Hemorrhagic Gastroenteritis is a potentially life threatening syndrome seen in dogs, which presents with sudden onset of severe bloody diarrhea and/or vomiting. Pets become acutely ill and, if left untreated can die from dehydration, endotoxic shock and/or strokes. We do not know the exact reason for this syndrome. Often times it appears to be brought on by garbage ingestion or by emotional stress. Some pets have excessive numbers of bacteria called Clostridium in the colon which may have a toxin which leads to the development of the symptoms.

The hallmarks of this disease are the sudden onset and “raspberry Jam” appearance of the diarrhea. This syndrome is seen more often in small breed dogs, but can occur in any breed. Symptoms of Hemorrhagic Gastroenteritis include:

  • Lack of appetite
  • Vomiting
  • Bloody diarrhea
  • Lethargy

Unfortunately, these symptoms can be present with many diseases and therefore, the diagnosis of Hemorrhagic Gastroenteritis is often made through the elimination of other possibilities along with certain characteristic blood test results. In this disease, a large amount of fluid is lost in the gastrointestinal tract in a short period of time. This leads to severe concentration of the blood. Normally blood is about 35-50% red blood cells. During this syndrome, the blood count can rise to 60% or higher. At this level, the blood cannot flow normally through the circulatory system and tissues. This can lead to poor oxygenation and sometimes strokes.

The differential diagnoses we have to entertain when presented with a pet with vomiting and bloody diarrhea include:

  • Pancreatitis
  • Kidney Failure
  • Toxin ingestion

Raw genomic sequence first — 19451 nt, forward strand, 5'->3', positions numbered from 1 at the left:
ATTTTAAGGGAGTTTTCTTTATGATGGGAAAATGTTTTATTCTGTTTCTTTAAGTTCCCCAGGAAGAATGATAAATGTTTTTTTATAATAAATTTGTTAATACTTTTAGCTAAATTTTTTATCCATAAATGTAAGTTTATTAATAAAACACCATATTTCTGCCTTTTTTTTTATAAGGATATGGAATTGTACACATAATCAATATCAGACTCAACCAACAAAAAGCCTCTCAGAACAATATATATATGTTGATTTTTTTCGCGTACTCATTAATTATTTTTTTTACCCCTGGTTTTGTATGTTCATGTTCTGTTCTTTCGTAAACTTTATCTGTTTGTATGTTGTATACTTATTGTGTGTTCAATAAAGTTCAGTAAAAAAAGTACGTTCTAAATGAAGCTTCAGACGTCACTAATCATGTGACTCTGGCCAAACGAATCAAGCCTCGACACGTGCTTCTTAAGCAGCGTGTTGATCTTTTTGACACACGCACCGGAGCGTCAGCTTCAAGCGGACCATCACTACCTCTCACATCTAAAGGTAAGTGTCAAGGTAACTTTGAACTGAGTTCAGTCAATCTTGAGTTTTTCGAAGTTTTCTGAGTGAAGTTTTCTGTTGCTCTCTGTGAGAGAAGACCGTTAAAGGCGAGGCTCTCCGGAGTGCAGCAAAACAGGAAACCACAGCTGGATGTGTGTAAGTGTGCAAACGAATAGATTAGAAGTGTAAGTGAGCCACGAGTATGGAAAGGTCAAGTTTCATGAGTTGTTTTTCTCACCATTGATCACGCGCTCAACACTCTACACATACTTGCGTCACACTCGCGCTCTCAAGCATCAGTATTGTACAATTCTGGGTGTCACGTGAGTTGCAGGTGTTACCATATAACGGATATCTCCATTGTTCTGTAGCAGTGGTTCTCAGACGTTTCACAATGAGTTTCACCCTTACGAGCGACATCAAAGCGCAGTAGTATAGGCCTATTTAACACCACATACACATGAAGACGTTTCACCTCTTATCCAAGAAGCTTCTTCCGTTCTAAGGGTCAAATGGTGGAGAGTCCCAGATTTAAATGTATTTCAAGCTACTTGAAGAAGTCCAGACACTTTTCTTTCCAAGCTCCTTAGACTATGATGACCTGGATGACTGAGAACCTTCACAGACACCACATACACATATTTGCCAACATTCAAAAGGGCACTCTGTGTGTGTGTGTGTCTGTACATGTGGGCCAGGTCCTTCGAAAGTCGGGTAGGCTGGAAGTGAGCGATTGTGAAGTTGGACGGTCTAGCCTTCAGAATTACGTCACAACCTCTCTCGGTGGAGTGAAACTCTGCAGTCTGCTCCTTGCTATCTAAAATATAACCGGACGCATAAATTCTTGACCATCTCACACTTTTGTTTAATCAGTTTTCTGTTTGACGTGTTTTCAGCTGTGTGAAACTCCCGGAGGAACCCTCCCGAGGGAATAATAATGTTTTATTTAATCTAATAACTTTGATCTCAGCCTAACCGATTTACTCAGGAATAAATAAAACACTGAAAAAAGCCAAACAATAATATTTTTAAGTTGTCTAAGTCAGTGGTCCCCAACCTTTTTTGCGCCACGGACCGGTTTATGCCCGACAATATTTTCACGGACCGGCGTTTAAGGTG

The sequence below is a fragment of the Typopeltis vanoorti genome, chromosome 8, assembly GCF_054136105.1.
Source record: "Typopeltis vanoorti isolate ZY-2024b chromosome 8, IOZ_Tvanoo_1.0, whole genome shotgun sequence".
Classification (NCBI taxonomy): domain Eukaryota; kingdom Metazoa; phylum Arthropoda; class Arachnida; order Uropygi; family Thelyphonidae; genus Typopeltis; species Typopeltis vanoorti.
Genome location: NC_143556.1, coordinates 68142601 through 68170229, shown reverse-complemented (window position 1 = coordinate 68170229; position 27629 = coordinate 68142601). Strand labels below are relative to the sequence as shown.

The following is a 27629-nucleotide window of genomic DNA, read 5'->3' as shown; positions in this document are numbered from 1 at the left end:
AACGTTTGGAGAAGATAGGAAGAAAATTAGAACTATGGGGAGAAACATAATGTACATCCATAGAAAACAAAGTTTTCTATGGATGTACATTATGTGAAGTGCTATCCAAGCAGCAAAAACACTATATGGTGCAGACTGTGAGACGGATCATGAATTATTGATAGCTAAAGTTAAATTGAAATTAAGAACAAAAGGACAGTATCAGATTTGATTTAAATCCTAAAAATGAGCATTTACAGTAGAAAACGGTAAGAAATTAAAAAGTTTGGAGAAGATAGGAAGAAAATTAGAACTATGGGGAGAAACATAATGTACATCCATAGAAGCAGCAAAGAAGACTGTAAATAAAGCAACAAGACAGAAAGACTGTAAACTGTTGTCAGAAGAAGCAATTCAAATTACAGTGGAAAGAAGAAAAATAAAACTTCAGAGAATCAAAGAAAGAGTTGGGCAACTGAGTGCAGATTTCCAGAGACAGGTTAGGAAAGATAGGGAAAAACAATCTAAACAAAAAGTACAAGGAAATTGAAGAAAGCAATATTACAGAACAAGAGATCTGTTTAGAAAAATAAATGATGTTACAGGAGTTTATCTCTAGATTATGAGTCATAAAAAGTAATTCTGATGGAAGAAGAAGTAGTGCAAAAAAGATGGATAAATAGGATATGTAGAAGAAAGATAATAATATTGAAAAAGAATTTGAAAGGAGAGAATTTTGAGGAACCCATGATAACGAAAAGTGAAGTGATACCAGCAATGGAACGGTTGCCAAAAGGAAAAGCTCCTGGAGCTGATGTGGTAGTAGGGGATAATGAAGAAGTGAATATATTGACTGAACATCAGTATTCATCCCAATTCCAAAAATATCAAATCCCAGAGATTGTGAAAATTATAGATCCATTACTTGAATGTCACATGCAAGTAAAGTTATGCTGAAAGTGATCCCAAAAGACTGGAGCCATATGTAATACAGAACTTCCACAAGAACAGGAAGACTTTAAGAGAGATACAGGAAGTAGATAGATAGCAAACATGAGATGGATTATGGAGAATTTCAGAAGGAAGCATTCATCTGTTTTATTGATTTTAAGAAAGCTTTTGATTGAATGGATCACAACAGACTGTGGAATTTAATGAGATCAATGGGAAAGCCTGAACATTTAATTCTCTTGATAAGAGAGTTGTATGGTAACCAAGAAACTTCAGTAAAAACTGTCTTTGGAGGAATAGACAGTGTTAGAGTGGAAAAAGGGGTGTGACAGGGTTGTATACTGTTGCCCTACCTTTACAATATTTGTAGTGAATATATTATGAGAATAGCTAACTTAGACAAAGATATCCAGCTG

• Foreign Body ingestion
  • Blood clotting disorder, and more

Typically our veterinary team will need to run a series of blood tests as well as abdominal radiographs to eliminate these other diseases from the diagnosis. Once our veterinarians have determined that the dog is suffering from Hemorrhagic Gastroenteritis, the pet will have to be hospitalize the patient and we can institute therapy to achieve the following goals:

  1. Rehydration to restore blood pressure and to dilute the blood back to normal levels
  2. Antibiotic therapy to address possible bacterial toxins which may play a role in this disease
  3. Anti-vomiting/nausea medication to stop vomiting
  4. Pain relief

If treated in a timely and aggressive manner, most of these pets will improve dramatically in 24 to 48 hours. Generally they do not have lasting side effects from the incident, however, these pets are prone to having recurring bouts of the disease over time. Sometimes, the use of anti-anxiety medication can help reduce the incidence of recurrence as can eliminating opportunities to get into garbage or unusual feeds.